Five Ways to Raise Great Kids
What a daunting title? Five ways to raise great kids, who do I think I am to suggest that I may have some great ideas on how to do so? I have pondered that very thought many times. I, myself, have read so many parenting books from experts. They have fancy degrees and years of interviewing adults and children.
I have nothing to compete with that. I have no fancy degree or title. What I do have is experience. I have had my kids with me almost all day, everyday for the past 16 years. I have had to figure out the best way, for me, to parent. I’m not trying to suggest that my kids or I am perfect. Far from it. We make mistakes, daily. Then we try to do better the next day.
I have come up with five suggestions to help your kids be great. These basic principles have helped my family and I hope they can help yours too.
1. Teach your kids to work. Kids are more capable than sometimes we think they are. They can wash their own clothes, wash the dishes, mop, sweep, vacuum, mow, weed, make their beds, clean their rooms, clean the bathrooms and so on. If you think your kid doesn’t have enough time to do chores then cut back on their activities. It won’t do them any favors when they’re an adult if they don’t know how to work. I have heard the excuse that my kid is learning to work because they -insert activity here- and they’re really dedicated. Here’s my beef with that statement. Your kid may learn to work in an area that they love, but it doesn’t serve anybody but them. When they do chores, they learn to work through things that they may not like and it benefits the whole family.
What’s the best way to teach your kids to work? Work right along side with them. Yes, it will take time in the beginning, but eventually they’ll be able to do it by themselves. Your home and yard probably won’t make it into Better Homes and Gardens, but your kids will know how to work and you’ll get to spend more time with them as you teach them how to do it.
2. Embrace failure. Why are we so afraid to fail? Does it say that you’re a loser? No! It says you tried. How many stories are there of people who weren’t afraid to fail? Thomas Edison said, “I have not failed. I’ve just found 10,000 ways that won’t work. Many of life’s failures are people who did not realize how close they were to success when they gave up.” Also, it’s not only ok to fail, it’s a really great way to learn. No one who has achieved any form of greatness did it without some type of failure. We like to say, “An ordinary person would give up, but you my darling, you’re extraordinary, and an extraordinary person would never give up."
3. Natural consequence. When a kid breaks a family rule, what happens to them? Does the punishment fit the crime? Some ideas of natural consequences are: your kid is on a phone or tablet when they’re not supposed to be, just calmly explain to them that they weren’t supposed to be on a device and take it away or put a password on it. I usually decide with my kid how many days they think they should lose the privilege. Your kids don’t do their chores? We decided as a family that you can’t play with friends if you don’t do your chores. Your kid doesn’t listen and put a jacket on when it’s cold? Just let them be cold. Hard core punishments don’t teach much more than make sure you don’t get caught next time.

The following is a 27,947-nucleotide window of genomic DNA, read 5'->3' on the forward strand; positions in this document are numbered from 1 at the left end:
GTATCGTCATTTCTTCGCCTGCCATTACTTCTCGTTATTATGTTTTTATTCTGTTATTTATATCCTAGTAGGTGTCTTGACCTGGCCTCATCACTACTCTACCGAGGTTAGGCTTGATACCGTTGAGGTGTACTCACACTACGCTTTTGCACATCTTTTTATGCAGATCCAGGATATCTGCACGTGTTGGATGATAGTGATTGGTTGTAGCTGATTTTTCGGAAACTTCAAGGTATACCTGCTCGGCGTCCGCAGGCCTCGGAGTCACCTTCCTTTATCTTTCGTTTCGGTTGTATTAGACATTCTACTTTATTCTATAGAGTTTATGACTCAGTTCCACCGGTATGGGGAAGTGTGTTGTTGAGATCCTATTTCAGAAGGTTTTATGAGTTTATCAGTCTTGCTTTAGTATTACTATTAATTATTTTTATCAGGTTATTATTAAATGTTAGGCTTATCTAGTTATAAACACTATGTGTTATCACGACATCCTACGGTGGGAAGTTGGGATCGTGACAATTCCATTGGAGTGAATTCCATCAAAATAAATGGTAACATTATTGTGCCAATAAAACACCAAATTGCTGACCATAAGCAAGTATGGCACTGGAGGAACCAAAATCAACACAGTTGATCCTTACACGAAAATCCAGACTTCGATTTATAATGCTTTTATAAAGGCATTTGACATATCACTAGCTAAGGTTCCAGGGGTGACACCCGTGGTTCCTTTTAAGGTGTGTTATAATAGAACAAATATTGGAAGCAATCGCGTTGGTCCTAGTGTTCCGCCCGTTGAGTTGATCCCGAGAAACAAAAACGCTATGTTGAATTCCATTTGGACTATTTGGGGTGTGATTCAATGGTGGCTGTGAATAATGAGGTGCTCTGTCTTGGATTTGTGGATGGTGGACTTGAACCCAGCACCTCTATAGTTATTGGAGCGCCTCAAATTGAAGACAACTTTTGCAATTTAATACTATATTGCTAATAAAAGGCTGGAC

It has been great to see my kids take ownership of their mistakes. They will start to realize that everything in life has a consequence. Some things have good consequences and others, not so great consequences. This has taken a lot of practice. I need to be calm and not overreact when something happens and they start to figure out the consequences before they do the action. My little six year old knows that if he goes to a friend’s house without doing his chores that he’ll lose friend privileges for a few days. This really helps him to work on his things he needs to get done so that he doesn’t lose that privilege.
4. Be forgiving. This goes both ways. You are human. Your children are human. You are both going to make mistakes. They’re going to mess up. You may yell. Forgive yourself. Your kids may yell. Forgive them, (this may result in a natural consequence). Forgive every time. Life is too short to be mad all the time. We like to say things like, “The old mom would have yelled at her kids when they destroyed the kitchen and didn’t clean up after themselves, but the new mom, she simply just asks her kids to go clean it up without getting mad.” I know it sounds silly, but it lightens the mood and it helps me to forgive myself. We use it for the kids too. “The old kids would have gotten mad at their sibling when they touched their toys, but the new kid would know better than that.” Say sorry when you mess up and mean it. When you do apologize for your mistakes your kids will start to follow suit.
5. Relax. My husband’s favorite word that sometimes makes me want to throat punch him. Once again, life is too short. Relax, don’t worry about the little stuff. If it is isn’t going to matter in a year, a month, a week, or even tomorrow, then it probably doesn’t matter. Let it go and move on.
After reflecting on those five ideas I realized the best way to teach your kids these principles is to first do them yourself. Work hard alongside your kids, teach them the importance of hard work by example. Be ok with failure. Your dinner flopped, so what? It will be better next time. Your new chore chart was a mess; now here’s your chance to find the right one. Forgive yourself and others and your kids will start to mimic you. And finally, if you want your kids to not get so worried or anxious about everything, model it for them and relax.